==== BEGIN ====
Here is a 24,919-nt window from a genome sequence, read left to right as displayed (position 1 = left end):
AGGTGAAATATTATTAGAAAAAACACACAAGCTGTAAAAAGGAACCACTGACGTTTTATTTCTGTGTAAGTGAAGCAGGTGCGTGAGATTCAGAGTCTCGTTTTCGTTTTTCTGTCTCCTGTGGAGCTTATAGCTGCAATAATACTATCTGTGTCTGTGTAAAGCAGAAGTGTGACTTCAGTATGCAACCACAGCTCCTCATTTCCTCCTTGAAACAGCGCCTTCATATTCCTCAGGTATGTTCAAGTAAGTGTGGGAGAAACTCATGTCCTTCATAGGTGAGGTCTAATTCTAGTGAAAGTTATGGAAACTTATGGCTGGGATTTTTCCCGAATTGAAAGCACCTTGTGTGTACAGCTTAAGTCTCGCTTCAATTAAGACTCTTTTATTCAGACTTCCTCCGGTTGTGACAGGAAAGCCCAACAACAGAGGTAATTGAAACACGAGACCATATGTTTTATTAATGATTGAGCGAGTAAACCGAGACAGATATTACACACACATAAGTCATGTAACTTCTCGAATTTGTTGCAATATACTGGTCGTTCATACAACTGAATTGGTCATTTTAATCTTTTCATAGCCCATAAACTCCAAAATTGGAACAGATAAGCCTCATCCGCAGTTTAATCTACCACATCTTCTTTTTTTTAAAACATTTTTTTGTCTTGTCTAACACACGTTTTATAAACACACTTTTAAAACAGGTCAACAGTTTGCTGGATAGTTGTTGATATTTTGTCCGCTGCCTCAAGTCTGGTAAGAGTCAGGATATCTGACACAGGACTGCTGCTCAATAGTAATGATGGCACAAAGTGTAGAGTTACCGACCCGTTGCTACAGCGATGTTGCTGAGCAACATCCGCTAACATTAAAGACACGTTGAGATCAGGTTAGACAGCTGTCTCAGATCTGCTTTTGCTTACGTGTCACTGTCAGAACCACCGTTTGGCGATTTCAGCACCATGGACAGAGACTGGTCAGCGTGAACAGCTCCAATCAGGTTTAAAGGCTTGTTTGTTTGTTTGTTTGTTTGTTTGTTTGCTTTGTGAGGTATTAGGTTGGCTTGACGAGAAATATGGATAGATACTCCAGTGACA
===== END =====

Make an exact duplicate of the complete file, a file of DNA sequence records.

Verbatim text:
Here is a 24,919-nt window from a genome sequence, read left to right as displayed (position 1 = left end):
AGGTGAAATATTATTAGAAAAAACACACAAGCTGTAAAAAGGAACCACTGACGTTTTATTTCTGTGTAAGTGAAGCAGGTGCGTGAGATTCAGAGTCTCGTTTTCGTTTTTCTGTCTCCTGTGGAGCTTATAGCTGCAATAATACTATCTGTGTCTGTGTAAAGCAGAAGTGTGACTTCAGTATGCAACCACAGCTCCTCATTTCCTCCTTGAAACAGCGCCTTCATATTCCTCAGGTATGTTCAAGTAAGTGTGGGAGAAACTCATGTCCTTCATAGGTGAGGTCTAATTCTAGTGAAAGTTATGGAAACTTATGGCTGGGATTTTTCCCGAATTGAAAGCACCTTGTGTGTACAGCTTAAGTCTCGCTTCAATTAAGACTCTTTTATTCAGACTTCCTCCGGTTGTGACAGGAAAGCCCAACAACAGAGGTAATTGAAACACGAGACCATATGTTTTATTAATGATTGAGCGAGTAAACCGAGACAGATATTACACACACATAAGTCATGTAACTTCTCGAATTTGTTGCAATATACTGGTCGTTCATACAACTGAATTGGTCATTTTAATCTTTTCATAGCCCATAAACTCCAAAATTGGAACAGATAAGCCTCATCCGCAGTTTAATCTACCACATCTTCTTTTTTTTAAAACATTTTTTTGTCTTGTCTAACACACGTTTTATAAACACACTTTTAAAACAGGTCAACAGTTTGCTGGATAGTTGTTGATATTTTGTCCGCTGCCTCAAGTCTGGTAAGAGTCAGGATATCTGACACAGGACTGCTGCTCAATAGTAATGATGGCACAAAGTGTAGAGTTACCGACCCGTTGCTACAGCGATGTTGCTGAGCAACATCCGCTAACATTAAAGACACGTTGAGATCAGGTTAGACAGCTGTCTCAGATCTGCTTTTGCTTACGTGTCACTGTCAGAACCACCGTTTGGCGATTTCAGCACCATGGACAGAGACTGGTCAGCGTGAACAGCTCCAATCAGGTTTAAAGGCTTGTTTGTTTGTTTGTTTGTTTGTTTGTTTGCTTTGTGAGGTATTAGGTTGGCTTGACGAGAAATATGGATAGATACTCCAGTGACA